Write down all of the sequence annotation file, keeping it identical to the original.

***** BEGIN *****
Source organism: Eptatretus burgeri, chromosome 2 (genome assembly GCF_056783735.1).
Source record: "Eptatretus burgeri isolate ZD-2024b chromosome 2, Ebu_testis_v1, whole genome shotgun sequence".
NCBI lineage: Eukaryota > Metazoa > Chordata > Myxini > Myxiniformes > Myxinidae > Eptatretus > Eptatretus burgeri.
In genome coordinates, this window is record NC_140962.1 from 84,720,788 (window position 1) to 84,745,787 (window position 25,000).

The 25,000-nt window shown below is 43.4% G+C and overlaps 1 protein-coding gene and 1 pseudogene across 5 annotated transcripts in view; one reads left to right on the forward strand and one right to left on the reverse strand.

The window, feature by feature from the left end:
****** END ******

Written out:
Source organism: Eptatretus burgeri, chromosome 2 (genome assembly GCF_056783735.1).
Source record: "Eptatretus burgeri isolate ZD-2024b chromosome 2, Ebu_testis_v1, whole genome shotgun sequence".
NCBI lineage: Eukaryota > Metazoa > Chordata > Myxini > Myxiniformes > Myxinidae > Eptatretus > Eptatretus burgeri.
In genome coordinates, this window is record NC_140962.1 from 84,720,788 (window position 1) to 84,745,787 (window position 25,000).

The 25,000-nt window shown below is 43.4% G+C and overlaps 1 protein-coding gene and 1 pseudogene across 5 annotated transcripts in view; one reads left to right on the forward strand and one right to left on the reverse strand.

The window, feature by feature from the left end: